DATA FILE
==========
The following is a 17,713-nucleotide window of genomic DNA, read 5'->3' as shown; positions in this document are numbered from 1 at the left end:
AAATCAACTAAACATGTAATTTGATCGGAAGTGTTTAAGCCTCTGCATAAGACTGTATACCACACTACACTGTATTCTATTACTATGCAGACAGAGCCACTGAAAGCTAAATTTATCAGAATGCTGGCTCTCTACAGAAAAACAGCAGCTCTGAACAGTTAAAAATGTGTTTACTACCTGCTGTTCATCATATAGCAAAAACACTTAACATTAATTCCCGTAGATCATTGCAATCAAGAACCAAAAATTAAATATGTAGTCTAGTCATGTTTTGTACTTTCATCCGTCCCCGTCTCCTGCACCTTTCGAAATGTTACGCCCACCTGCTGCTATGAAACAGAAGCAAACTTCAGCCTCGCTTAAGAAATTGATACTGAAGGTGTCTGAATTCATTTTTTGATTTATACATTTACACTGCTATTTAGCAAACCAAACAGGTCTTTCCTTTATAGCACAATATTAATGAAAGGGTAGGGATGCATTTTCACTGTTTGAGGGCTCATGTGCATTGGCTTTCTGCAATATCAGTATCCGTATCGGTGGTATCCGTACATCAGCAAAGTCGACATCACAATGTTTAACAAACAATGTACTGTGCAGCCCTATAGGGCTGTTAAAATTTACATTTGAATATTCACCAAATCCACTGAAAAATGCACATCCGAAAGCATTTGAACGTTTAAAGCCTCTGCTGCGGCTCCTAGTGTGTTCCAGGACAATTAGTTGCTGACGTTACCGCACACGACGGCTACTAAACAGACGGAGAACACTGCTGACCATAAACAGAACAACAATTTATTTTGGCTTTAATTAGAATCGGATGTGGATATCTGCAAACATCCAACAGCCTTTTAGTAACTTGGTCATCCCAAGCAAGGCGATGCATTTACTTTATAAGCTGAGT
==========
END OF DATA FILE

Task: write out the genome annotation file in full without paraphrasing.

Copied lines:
The following is a 17,713-nucleotide window of genomic DNA, read 5'->3' as shown; positions in this document are numbered from 1 at the left end:
AAATCAACTAAACATGTAATTTGATCGGAAGTGTTTAAGCCTCTGCATAAGACTGTATACCACACTACACTGTATTCTATTACTATGCAGACAGAGCCACTGAAAGCTAAATTTATCAGAATGCTGGCTCTCTACAGAAAAACAGCAGCTCTGAACAGTTAAAAATGTGTTTACTACCTGCTGTTCATCATATAGCAAAAACACTTAACATTAATTCCCGTAGATCATTGCAATCAAGAACCAAAAATTAAATATGTAGTCTAGTCATGTTTTGTACTTTCATCCGTCCCCGTCTCCTGCACCTTTCGAAATGTTACGCCCACCTGCTGCTATGAAACAGAAGCAAACTTCAGCCTCGCTTAAGAAATTGATACTGAAGGTGTCTGAATTCATTTTTTGATTTATACATTTACACTGCTATTTAGCAAACCAAACAGGTCTTTCCTTTATAGCACAATATTAATGAAAGGGTAGGGATGCATTTTCACTGTTTGAGGGCTCATGTGCATTGGCTTTCTGCAATATCAGTATCCGTATCGGTGGTATCCGTACATCAGCAAAGTCGACATCACAATGTTTAACAAACAATGTACTGTGCAGCCCTATAGGGCTGTTAAAATTTACATTTGAATATTCACCAAATCCACTGAAAAATGCACATCCGAAAGCATTTGAACGTTTAAAGCCTCTGCTGCGGCTCCTAGTGTGTTCCAGGACAATTAGTTGCTGACGTTACCGCACACGACGGCTACTAAACAGACGGAGAACACTGCTGACCATAAACAGAACAACAATTTATTTTGGCTTTAATTAGAATCGGATGTGGATATCTGCAAACATCCAACAGCCTTTTAGTAACTTGGTCATCCCAAGCAAGGCGATGCATTTACTTTATAAGCTGAGT